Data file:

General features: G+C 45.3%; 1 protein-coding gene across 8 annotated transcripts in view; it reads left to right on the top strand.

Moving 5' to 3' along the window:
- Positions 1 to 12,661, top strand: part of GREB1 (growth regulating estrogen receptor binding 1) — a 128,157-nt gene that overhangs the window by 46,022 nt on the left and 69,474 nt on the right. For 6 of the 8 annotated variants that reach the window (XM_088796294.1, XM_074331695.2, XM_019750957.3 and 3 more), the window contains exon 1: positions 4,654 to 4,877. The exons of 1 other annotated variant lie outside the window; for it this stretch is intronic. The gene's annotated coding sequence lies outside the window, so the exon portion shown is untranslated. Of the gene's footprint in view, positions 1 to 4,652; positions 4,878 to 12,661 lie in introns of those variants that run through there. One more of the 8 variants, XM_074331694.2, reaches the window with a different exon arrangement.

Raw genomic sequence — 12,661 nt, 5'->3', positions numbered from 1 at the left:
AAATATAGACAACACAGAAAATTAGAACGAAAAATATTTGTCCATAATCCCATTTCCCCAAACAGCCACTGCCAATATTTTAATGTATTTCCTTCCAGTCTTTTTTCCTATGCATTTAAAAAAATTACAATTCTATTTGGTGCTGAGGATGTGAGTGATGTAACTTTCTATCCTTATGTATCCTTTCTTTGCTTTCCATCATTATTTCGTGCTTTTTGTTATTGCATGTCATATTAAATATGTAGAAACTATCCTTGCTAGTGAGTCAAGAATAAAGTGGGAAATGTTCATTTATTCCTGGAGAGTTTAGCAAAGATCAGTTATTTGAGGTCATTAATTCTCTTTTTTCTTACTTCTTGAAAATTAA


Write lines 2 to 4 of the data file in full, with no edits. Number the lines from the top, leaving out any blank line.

Moving 5' to 3' along the window:
- Positions 1 to 12,661, top strand: part of GREB1 (growth regulating estrogen receptor binding 1) — a 128,157-nt gene that overhangs the window by 46,022 nt on the left and 69,474 nt on the right. For 6 of the 8 annotated variants that reach the window (XM_088796294.1, XM_074331695.2, XM_019750957.3 and 3 more), the window contains exon 1: positions 4,654 to 4,877. The exons of 1 other annotated variant lie outside the window; for it this stretch is intronic. The gene's annotated coding sequence lies outside the window, so the exon portion shown is untranslated. Of the gene's footprint in view, positions 1 to 4,652; positions 4,878 to 12,661 lie in introns of those variants that run through there. One more of the 8 variants, XM_074331694.2, reaches the window with a different exon arrangement.

Raw genomic sequence — 12,661 nt, 5'->3', positions numbered from 1 at the left: